Drone Girl Jasmyn Phillips

Jasmyn Phillips is one of our talented female dronists and also a top pilot on Dronestagram! We wanted to know more about her passion for aerial photography and how she sees the biggest challenges for female drone photographers. 

Tell us something about yourself
I spend most of my time on the beautiful and majestic west coast of Canada. I live on Vancouver Island with my loving husband and our cat, Muffin (don’t let his cute  name fool you, he’s a tough kitty, just like me, haha).
When I retired from finance a number of years  ago due to health issues, I realized I needed to bring my life back into balance. I love the ocean, fresh air and being outdoors as much as possible.

I love to use photography to communicate important issues that affect the natural world around us.

Finding my roots was how to start my journey to recovery. I grew up always  playing outside for hours upon hours. So now I am a nature photographer that specializes in wildlife portraits. It started out as a therapeutic hobby and developed into a  love of sharing our wonderful world through pictures. I am also very passionate about conservation and the environment and I believe we have a responsibility to care for  our planet. Moreover, I enjoy traveling at any opportunity and a favorite  place is the Salton Sea in Southern California. I visit twice a year to photograph the incredible variety of birds that stop there during migration.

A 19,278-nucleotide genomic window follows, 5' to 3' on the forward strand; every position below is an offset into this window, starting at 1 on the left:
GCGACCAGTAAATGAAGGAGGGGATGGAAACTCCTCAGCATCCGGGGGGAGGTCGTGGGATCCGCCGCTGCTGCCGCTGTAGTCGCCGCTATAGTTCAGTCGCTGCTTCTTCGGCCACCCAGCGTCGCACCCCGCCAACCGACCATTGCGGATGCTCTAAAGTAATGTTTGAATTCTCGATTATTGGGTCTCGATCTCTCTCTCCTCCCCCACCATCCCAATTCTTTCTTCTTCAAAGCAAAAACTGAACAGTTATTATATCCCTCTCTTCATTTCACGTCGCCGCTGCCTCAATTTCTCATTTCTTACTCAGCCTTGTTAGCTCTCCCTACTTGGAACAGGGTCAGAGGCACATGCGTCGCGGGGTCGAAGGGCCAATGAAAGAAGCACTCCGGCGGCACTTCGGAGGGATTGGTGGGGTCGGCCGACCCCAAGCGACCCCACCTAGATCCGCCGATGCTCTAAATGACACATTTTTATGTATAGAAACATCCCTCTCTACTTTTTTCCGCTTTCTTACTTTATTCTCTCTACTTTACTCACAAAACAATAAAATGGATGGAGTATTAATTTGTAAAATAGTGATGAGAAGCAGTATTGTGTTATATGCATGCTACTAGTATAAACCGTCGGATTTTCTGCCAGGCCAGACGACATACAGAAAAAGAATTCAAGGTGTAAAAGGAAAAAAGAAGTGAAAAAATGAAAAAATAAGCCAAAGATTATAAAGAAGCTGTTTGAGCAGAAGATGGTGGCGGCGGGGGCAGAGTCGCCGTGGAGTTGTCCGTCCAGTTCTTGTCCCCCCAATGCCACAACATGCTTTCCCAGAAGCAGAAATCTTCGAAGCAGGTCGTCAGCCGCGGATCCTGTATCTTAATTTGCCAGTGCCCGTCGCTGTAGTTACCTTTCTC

How did you get started in drone photography and why did it appeal to you?
A couple of years ago while I was photographing birds at the Salton Sea, I remember seeing a man flying a quadcopter down on the shore. I had been trying to get a  good shot of some pelicans on a sandbar and feeling frustrated because they were far away. I knew if I came too close they would take off. Then to my amazement, I  watched as the man flew his quadcopter right over the pelicans. The birds seemed completely undisturbed. I suddenly realized how fantastic it would be to photograph  from a whole new perspective, a bird’s eye view. From that moment on I knew I wanted a drone.

Friendship between dronists, Jasmyn Phillips & Eric Hanscom

About a year later I became friends with another Salton Sea advocate,  Eric Hanscom. I also discovered that he flew drones quite frequently. He posted many aerial shots from when he and his family visited interesting places.